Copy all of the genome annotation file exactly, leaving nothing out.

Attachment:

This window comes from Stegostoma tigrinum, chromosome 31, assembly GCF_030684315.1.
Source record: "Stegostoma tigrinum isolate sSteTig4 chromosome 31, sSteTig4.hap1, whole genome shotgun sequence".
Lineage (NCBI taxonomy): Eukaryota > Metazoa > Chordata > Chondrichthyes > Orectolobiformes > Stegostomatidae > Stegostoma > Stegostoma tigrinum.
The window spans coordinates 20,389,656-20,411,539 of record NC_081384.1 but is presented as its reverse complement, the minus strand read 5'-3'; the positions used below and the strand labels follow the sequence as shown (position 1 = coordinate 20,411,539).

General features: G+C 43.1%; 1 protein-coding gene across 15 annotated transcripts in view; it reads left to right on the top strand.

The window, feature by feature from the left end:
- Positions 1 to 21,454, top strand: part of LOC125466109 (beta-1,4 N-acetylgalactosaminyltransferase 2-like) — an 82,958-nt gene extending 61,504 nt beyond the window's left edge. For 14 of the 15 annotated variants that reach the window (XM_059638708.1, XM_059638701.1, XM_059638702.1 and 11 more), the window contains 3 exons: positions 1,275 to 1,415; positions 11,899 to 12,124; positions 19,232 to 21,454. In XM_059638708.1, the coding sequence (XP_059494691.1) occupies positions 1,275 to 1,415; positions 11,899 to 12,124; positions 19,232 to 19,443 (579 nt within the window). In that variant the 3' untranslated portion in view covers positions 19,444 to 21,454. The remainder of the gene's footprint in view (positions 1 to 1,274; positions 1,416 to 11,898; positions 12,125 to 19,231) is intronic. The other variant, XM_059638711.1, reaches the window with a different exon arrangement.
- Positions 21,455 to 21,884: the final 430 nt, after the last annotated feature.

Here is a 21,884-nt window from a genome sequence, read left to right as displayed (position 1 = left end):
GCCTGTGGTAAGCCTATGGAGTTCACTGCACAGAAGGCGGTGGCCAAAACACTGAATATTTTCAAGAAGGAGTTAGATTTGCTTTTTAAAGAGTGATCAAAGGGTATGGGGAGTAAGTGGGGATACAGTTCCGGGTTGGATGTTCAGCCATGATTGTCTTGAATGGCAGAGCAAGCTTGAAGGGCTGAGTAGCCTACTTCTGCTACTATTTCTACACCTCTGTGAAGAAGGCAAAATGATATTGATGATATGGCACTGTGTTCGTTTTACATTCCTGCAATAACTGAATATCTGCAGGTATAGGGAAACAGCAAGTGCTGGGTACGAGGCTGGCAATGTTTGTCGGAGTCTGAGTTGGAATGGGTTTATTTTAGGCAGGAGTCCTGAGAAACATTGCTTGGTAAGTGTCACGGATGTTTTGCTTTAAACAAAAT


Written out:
This window comes from Stegostoma tigrinum, chromosome 31, assembly GCF_030684315.1.
Source record: "Stegostoma tigrinum isolate sSteTig4 chromosome 31, sSteTig4.hap1, whole genome shotgun sequence".
Lineage (NCBI taxonomy): Eukaryota > Metazoa > Chordata > Chondrichthyes > Orectolobiformes > Stegostomatidae > Stegostoma > Stegostoma tigrinum.
The window spans coordinates 20,389,656-20,411,539 of record NC_081384.1 but is presented as its reverse complement, the minus strand read 5'-3'; the positions used below and the strand labels follow the sequence as shown (position 1 = coordinate 20,411,539).

General features: G+C 43.1%; 1 protein-coding gene across 15 annotated transcripts in view; it reads left to right on the top strand.

The window, feature by feature from the left end:
- Positions 1 to 21,454, top strand: part of LOC125466109 (beta-1,4 N-acetylgalactosaminyltransferase 2-like) — an 82,958-nt gene extending 61,504 nt beyond the window's left edge. For 14 of the 15 annotated variants that reach the window (XM_059638708.1, XM_059638701.1, XM_059638702.1 and 11 more), the window contains 3 exons: positions 1,275 to 1,415; positions 11,899 to 12,124; positions 19,232 to 21,454. In XM_059638708.1, the coding sequence (XP_059494691.1) occupies positions 1,275 to 1,415; positions 11,899 to 12,124; positions 19,232 to 19,443 (579 nt within the window). In that variant the 3' untranslated portion in view covers positions 19,444 to 21,454. The remainder of the gene's footprint in view (positions 1 to 1,274; positions 1,416 to 11,898; positions 12,125 to 19,231) is intronic. The other variant, XM_059638711.1, reaches the window with a different exon arrangement.
- Positions 21,455 to 21,884: the final 430 nt, after the last annotated feature.

Here is a 21,884-nt window from a genome sequence, read left to right as displayed (position 1 = left end):
GCCTGTGGTAAGCCTATGGAGTTCACTGCACAGAAGGCGGTGGCCAAAACACTGAATATTTTCAAGAAGGAGTTAGATTTGCTTTTTAAAGAGTGATCAAAGGGTATGGGGAGTAAGTGGGGATACAGTTCCGGGTTGGATGTTCAGCCATGATTGTCTTGAATGGCAGAGCAAGCTTGAAGGGCTGAGTAGCCTACTTCTGCTACTATTTCTACACCTCTGTGAAGAAGGCAAAATGATATTGATGATATGGCACTGTGTTCGTTTTACATTCCTGCAATAACTGAATATCTGCAGGTATAGGGAAACAGCAAGTGCTGGGTACGAGGCTGGCAATGTTTGTCGGAGTCTGAGTTGGAATGGGTTTATTTTAGGCAGGAGTCCTGAGAAACATTGCTTGGTAAGTGTCACGGATGTTTTGCTTTAAACAAAAT